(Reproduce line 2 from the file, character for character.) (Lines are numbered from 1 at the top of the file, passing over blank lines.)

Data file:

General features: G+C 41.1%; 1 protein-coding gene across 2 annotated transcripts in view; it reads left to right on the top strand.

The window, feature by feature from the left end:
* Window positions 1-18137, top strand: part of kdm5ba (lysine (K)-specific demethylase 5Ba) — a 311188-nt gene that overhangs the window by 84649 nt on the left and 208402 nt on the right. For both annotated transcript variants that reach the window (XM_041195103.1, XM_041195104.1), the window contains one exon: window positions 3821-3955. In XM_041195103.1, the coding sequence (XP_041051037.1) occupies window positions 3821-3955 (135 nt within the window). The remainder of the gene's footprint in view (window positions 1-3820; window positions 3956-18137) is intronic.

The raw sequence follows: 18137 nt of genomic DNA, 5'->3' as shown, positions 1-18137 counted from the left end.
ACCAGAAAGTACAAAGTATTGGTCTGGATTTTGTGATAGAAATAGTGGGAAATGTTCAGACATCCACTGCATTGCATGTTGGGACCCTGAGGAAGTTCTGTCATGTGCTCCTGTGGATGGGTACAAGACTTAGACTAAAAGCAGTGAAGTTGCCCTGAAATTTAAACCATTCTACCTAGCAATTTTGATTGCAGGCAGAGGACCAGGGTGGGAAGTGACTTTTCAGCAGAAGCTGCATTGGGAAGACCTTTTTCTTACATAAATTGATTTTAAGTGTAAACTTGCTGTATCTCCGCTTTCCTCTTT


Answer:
The window, feature by feature from the left end: